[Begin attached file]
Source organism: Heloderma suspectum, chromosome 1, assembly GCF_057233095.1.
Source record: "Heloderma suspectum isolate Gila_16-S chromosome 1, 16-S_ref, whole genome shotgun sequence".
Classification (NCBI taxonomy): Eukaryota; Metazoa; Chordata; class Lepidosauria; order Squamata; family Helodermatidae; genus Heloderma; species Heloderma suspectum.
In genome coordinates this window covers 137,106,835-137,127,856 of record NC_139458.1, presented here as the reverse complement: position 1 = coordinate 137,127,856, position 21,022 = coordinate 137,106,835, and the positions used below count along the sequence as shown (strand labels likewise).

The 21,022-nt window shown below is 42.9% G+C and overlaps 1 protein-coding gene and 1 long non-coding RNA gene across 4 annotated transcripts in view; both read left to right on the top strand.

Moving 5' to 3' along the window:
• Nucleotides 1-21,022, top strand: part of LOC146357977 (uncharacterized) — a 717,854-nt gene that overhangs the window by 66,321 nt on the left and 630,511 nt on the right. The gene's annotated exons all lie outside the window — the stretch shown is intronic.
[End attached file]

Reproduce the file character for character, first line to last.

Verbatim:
Source organism: Heloderma suspectum, chromosome 1, assembly GCF_057233095.1.
Source record: "Heloderma suspectum isolate Gila_16-S chromosome 1, 16-S_ref, whole genome shotgun sequence".
Classification (NCBI taxonomy): Eukaryota; Metazoa; Chordata; class Lepidosauria; order Squamata; family Helodermatidae; genus Heloderma; species Heloderma suspectum.
In genome coordinates this window covers 137,106,835-137,127,856 of record NC_139458.1, presented here as the reverse complement: position 1 = coordinate 137,127,856, position 21,022 = coordinate 137,106,835, and the positions used below count along the sequence as shown (strand labels likewise).

The 21,022-nt window shown below is 42.9% G+C and overlaps 1 protein-coding gene and 1 long non-coding RNA gene across 4 annotated transcripts in view; both read left to right on the top strand.

Moving 5' to 3' along the window:
• Nucleotides 1-21,022, top strand: part of LOC146357977 (uncharacterized) — a 717,854-nt gene that overhangs the window by 66,321 nt on the left and 630,511 nt on the right. The gene's annotated exons all lie outside the window — the stretch shown is intronic.